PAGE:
Google Tone Lets You Share Links with Sound

Josh WolfordTechnology

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Google's latest Chrome experiment is equal parts cool, possibly annoying, fun, first-world problem solving, and pointless. Ok, maybe not equal parts. It's probably a combination of fun and annoying – depending on who's using it.

If you've ever wanted to send links to your co-workers with sound, now is your chance.

Say hello to Tone:

"As digital devices have multiplied, so has the complexity of coordinating them and moving stuff between them. Tone grew out of the idea that while digital communication methods like email and chat have made it infinitely easier, cheaper, and faster to share things with people across the globe, they've actually made it more complicated to share things with the people standing right next to you. Tone aims to make sharing digital things with nearby people as easy as talking to them," says Google.

Once you install the Tone extension, all you have to do it click the green Tone button and it'll send out a beep. That beep contains your link information. Any devices within earshot (and which also have Tone installed) will receive the link via notification.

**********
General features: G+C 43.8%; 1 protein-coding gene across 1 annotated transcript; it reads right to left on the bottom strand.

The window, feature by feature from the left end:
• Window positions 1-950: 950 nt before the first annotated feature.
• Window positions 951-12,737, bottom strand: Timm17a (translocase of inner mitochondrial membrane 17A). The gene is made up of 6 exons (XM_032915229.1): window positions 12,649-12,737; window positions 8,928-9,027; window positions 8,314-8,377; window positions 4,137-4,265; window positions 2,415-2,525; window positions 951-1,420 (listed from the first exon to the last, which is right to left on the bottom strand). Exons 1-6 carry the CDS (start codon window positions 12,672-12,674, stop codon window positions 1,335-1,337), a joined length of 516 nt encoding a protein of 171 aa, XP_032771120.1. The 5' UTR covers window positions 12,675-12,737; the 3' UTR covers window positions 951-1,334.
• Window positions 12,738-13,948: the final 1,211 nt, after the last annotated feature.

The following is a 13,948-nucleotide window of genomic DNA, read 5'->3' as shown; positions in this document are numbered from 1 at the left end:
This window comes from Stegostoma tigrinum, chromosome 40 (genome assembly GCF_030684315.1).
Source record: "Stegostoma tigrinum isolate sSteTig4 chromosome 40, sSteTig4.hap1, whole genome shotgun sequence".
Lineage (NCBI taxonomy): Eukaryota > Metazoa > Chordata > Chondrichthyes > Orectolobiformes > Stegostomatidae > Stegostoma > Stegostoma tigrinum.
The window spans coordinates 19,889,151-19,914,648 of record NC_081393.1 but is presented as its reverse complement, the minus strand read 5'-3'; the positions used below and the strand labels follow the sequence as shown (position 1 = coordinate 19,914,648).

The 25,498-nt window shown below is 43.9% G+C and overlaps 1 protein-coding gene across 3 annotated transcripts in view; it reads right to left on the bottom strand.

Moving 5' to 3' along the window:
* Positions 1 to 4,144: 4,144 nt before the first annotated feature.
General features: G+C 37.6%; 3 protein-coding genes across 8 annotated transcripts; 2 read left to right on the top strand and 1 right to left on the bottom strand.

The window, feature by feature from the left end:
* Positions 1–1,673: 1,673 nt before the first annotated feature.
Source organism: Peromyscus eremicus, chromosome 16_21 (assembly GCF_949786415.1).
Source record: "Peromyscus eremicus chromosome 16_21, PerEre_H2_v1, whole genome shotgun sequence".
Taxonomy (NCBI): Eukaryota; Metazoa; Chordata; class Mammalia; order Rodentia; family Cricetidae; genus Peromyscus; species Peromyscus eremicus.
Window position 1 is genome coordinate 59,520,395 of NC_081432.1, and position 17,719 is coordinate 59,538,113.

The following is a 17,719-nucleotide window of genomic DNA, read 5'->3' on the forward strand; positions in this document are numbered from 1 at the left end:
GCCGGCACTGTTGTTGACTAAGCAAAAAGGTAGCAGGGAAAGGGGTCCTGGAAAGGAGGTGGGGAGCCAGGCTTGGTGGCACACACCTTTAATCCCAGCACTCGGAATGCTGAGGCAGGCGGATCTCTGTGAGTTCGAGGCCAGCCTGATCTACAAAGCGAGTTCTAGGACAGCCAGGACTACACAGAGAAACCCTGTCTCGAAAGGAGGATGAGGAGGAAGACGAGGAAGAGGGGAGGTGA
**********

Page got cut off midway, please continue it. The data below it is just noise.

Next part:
"Tone provides an easy-to-understand broadcast mechanism that behaves like the human voice—it doesn't pass through walls like radio or require pairing or addressing. The initial prototype used an efficient audio transmission scheme that sounded terrible, so we played it beyond the range of human hearing. However, because many laptop microphones and nearly all video conferencing systems are optimized for voice, it improved reliability considerably to also include a minimal DTMF-based audible codec. The combination is reliable for short distances in the majority of audio environments even at low volumes, and it even works over Hangouts," says Google.

Of course, it's not perfect. But it works a good amount of the time. Room acoustics, mic sensitivity, and speaker volume can all factor into Tone's effectiveness.

Does this solve a problem? I don't know – when I send links to people it's usually through messaging apps. But hey, it is kind of cool – and a pretty high-tech way to Rickroll someone. You can try it for yourself here.

Josh Wolford

Josh Wolford is a writer for WebProNews. He likes beer, Japanese food, and movies that make him feel weird afterward. Mostly beer.

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